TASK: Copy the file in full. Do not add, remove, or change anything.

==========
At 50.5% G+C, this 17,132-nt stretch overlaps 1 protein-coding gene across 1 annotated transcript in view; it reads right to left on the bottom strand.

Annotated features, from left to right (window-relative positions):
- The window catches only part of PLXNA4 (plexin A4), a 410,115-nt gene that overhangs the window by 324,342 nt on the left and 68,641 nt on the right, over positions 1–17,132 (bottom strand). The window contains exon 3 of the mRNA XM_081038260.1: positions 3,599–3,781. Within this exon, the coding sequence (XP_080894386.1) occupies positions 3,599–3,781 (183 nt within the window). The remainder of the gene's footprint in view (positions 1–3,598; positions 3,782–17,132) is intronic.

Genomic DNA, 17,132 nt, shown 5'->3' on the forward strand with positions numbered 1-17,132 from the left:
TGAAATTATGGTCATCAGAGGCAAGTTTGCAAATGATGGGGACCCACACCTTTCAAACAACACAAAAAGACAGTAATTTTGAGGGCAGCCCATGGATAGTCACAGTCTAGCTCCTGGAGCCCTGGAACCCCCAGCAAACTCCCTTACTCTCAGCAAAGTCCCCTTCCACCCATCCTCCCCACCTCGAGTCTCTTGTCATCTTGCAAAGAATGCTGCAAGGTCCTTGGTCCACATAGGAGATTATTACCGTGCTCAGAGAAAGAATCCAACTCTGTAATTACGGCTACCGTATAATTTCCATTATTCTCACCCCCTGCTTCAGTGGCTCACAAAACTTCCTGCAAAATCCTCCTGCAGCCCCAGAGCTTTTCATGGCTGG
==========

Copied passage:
At 50.5% G+C, this 17,132-nt stretch overlaps 1 protein-coding gene across 1 annotated transcript in view; it reads right to left on the bottom strand.

Annotated features, from left to right (window-relative positions):
- The window catches only part of PLXNA4 (plexin A4), a 410,115-nt gene that overhangs the window by 324,342 nt on the left and 68,641 nt on the right, over positions 1–17,132 (bottom strand). The window contains exon 3 of the mRNA XM_081038260.1: positions 3,599–3,781. Within this exon, the coding sequence (XP_080894386.1) occupies positions 3,599–3,781 (183 nt within the window). The remainder of the gene's footprint in view (positions 1–3,598; positions 3,782–17,132) is intronic.

Genomic DNA, 17,132 nt, shown 5'->3' on the forward strand with positions numbered 1-17,132 from the left:
TGAAATTATGGTCATCAGAGGCAAGTTTGCAAATGATGGGGACCCACACCTTTCAAACAACACAAAAAGACAGTAATTTTGAGGGCAGCCCATGGATAGTCACAGTCTAGCTCCTGGAGCCCTGGAACCCCCAGCAAACTCCCTTACTCTCAGCAAAGTCCCCTTCCACCCATCCTCCCCACCTCGAGTCTCTTGTCATCTTGCAAAGAATGCTGCAAGGTCCTTGGTCCACATAGGAGATTATTACCGTGCTCAGAGAAAGAATCCAACTCTGTAATTACGGCTACCGTATAATTTCCATTATTCTCACCCCCTGCTTCAGTGGCTCACAAAACTTCCTGCAAAATCCTCCTGCAGCCCCAGAGCTTTTCATGGCTGG